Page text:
New Jersey Devils Ilya Kovalchuk
ESNY Graphic, Getty Images

Although his eventual retirement changed his narrative with the New Jersey Devils, trading for Ilya Kovalchuk was massive for the franchise.

Kyle McKenna

Oops, Lou did it again.

The New Jersey Devils and then-general manager Lou Lamoriello took the NHL’s breath away after Jersey’s team acquired forward Ilya Kovalchuk from the defunct Atlanta Thrashers in February 2010.

The blockbuster deal not only triggered a signal that the Devils were all-in on contending for a fourth Stanley Cup championship, but completely shocked the hockey community. While the Russian superstar broke fans’ hearts just three seasons later, let’s revisit the Devils’ massive trade for Kovalchuk.

Prior to the trade, New Jersey was on pace to earn its ninth division title and was bidding for another franchise record for wins in a season (51, 2008-09). Still, the Devils ranked towards the bottom of the league for goals scored and it was apparent they were in need of another superstar on offense to complement Zach Parise.

The reality is that NHL teams need superstar prowess in all areas on the ice to compete for Lord Stanley — it’s not up for discussion.

Lamoriello pulled the trigger on the Kovalchuk deal and turned back the clock to the days when he completed notable trades, which sent the Devils into the playoffs as Cup favorites.

What were the details of the trade?

New Jersey acquired Kovalchuk and reacquired defenseman Anssi Salmela in addition to a 2010 second-round draft pick. Atlanta’s second favorite hockey team off all-time then received Niclas Bergfors, Patrice Cormier, Johnny Oduya, plus a first- and second-round draft pick in the 2010 draft.

Fans might be wondering: Who were Bergfors and Cormier?

Bergfors was a top prospect for New Jersey at the time and so was Cormier. The latter was selected during the second round at the 2008 NHL Draft. As for Oduya, he established himself as a top-tier blueliner for New Jersey and eventually won two Stanley Cups with the Chicago Blackhawks.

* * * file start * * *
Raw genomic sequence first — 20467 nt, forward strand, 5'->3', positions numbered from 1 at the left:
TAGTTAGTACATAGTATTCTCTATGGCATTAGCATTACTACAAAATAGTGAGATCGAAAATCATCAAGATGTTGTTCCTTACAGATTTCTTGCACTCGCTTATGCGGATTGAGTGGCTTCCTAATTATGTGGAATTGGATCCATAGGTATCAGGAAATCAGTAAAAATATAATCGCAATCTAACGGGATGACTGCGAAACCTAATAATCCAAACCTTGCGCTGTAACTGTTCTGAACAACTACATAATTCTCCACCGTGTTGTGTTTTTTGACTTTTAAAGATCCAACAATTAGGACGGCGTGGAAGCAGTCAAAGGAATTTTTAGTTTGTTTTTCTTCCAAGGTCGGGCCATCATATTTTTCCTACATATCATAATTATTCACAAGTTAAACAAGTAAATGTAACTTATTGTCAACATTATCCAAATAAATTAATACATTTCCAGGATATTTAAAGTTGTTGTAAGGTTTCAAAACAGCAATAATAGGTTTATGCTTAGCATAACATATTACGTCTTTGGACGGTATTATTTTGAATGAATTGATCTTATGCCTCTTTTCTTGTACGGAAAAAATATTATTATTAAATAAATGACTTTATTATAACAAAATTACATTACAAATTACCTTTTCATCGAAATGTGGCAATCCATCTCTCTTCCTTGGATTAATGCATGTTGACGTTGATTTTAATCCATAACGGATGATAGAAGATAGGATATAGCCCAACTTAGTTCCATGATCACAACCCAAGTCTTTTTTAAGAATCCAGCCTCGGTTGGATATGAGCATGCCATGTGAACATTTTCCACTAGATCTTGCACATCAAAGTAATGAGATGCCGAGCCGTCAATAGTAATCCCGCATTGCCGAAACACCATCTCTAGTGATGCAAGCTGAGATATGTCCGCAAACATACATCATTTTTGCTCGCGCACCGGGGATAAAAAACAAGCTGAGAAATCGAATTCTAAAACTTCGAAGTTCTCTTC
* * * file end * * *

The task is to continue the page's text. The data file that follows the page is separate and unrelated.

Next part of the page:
If anything, Oduya was the only player that offered any value for the Thrashers after the trade.

Bergfors retired from the NHL after the 2011-12 season and only dressed in 79 career games with Atlanta, while Cormier skated in fewer than 40 contests in the NHL.

Atlanta’s 2010 first-round pick ended up being Kevin Hayes, but most fans are aware he didn’t skate in the league until joining the New York Rangers in 2014-15. The second-round pick turned out as a no-name skater, and it seemed that the Devils were the clear-cut winners from the massive trade.

Kovalchuk ran with the Devils until the end of the 2012-13 campaign before shockingly retiring and leaving New Jersey for Russia’s Kontinental Hockey League. Fans recall that “Kovy” recorded an impressive 2011-12 season, which also played a big part for New Jersey advancing to its fifth Stanley Cup Final appearance.

No. 17 earned 201 points in 222 regular-season contests with the Devils and recorded back-to-back 30-goal campaigns in 2010-11 and 2011-12 — whether it stings or not, he was good. Sorry, Jersey.

While New Jersey arguably should have never signed Kovalchuk to his massive 15-year deal in the 2010 offseason, the winger does go down as one of the biggest steals in franchise history and one of the most talented players to ever lace up the skates with the Devils.

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